53. Big Brook
Consider combining a trip to Poricy Brook with a trip to Big Brook, another locality where sedimentary rock units of the same age (and slightly older) crop out. A trip to both locations offers an excellent opportunity to examine problems in stratigraphic correlation. Observe the character of the sediment, the bedding structures, and the occurrence of shell beds in both locations. Also hunt for changes in lithology (unconformities) that define the boundaries within the stratigraphic sequence exposed along the brook: the Wenonah, Mt. Laurel, Navesink, and Redbank Formations (Figure 130). For descriptions of the strata and fossils of these formation see the Cretaceous Stratigraphy page.
Outcrops along Poricy Brook and Big Brook have been intensely studied since the early 19th Century, and they are classic geology study localities. Unfortunately, urban growth around these sites is causing a myriad of concerns regarding public access, collecting, and resource protection, especially in the Big Brook area (where a large farm bordering the brook was recently subdivided into lots). Fortunately, most of the land along Big Brook is accessible to the public, although some of it is not, and is now posted "no trespassing." The development around the Big Brook locality is particularly tragic, not only because it is a famous field study area, but also because it was one of the last large remaining green spaces in that portion of the county. It is a wonderful experience to wade quietly along the creek in the late spring and listen to the hawks calling far overhead.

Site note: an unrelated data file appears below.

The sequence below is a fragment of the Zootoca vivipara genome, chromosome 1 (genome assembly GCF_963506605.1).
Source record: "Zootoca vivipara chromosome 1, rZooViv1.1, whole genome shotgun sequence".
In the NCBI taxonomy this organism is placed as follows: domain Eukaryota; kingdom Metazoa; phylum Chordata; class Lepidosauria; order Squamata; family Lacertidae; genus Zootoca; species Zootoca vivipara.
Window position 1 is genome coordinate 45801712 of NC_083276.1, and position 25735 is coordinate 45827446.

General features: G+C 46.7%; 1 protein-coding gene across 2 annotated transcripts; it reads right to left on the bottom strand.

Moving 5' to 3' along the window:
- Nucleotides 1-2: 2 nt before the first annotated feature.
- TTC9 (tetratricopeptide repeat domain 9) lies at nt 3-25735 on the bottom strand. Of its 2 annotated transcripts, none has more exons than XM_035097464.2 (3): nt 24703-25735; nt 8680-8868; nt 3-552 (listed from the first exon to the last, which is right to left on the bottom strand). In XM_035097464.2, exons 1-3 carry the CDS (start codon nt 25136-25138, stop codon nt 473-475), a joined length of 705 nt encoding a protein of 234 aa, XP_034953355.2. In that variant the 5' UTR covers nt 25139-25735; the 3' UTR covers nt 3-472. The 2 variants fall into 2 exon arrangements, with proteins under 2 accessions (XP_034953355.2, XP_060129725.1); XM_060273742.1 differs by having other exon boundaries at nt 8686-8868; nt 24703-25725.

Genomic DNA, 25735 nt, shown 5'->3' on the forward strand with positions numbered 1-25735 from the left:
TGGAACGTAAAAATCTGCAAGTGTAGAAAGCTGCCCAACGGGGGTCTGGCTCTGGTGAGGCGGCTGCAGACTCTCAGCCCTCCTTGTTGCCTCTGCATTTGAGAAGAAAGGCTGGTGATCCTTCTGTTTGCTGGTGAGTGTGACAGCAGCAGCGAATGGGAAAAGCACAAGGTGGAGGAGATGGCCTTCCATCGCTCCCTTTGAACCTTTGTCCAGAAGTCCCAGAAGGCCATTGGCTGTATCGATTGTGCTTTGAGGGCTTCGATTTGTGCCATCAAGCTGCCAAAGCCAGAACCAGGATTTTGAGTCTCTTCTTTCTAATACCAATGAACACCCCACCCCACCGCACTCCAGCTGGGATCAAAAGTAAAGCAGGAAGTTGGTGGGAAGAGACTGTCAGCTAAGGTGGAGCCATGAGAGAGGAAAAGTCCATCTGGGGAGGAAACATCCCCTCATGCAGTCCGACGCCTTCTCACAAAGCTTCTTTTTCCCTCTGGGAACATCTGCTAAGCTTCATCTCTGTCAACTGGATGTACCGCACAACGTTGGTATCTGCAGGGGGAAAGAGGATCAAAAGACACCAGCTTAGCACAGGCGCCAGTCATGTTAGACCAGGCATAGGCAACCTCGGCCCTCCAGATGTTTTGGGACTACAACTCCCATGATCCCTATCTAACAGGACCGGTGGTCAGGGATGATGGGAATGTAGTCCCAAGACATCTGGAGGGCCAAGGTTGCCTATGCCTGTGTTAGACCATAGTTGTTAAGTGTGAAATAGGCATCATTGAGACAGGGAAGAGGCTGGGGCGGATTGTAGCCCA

To get to Big Brook, go south on the Garden State Parkway to Exit 109. After passing through the toll gate turn right (west) onto Newman Springs Road (Rt. 520). In about seven miles, turn left (south) on Route 34. After traveling south about two miles on to Route 34, turn right on Conover Road. Just under a mile farther bear right onto Crine Road. After just over another mile turn right onto Hillsdale Road. In about a half mile, the road dips down to a bridge across Big Brook. On the north side of the creek, the county has provided public parking for access to the trails along Big Brook. It is possible to access the creek in both directions for a long way upstream or downstream from this location. Again, be prepared to get both wet and muddy. Do not attempt to wade the creek during high water, and also, be vigilant to watch out for both ticks and poison ivy!
On a group field trip, it is advisable to go to Poricy Park first. The conditions at Poricy Brook will provide an idea of how dangerous stream conditions are for the larger stream at Big Brook. Rules for access and collecting apply to both localities (find someone who is knowledgeable about current rules). As mentioned above, the park Visitor Center at Poricy Park has a small but interesting display of fossils from the brook. The building is located north of the Poricy Brook bridge parking area off of Oak Hill Road, a right turn off of County Road 50. If the weather is cold, or if the stream level is high because of recent rains, perhaps a better trip alternative would be to go for a walk at Tatum Park nearby.
Content last updated 12/25/2011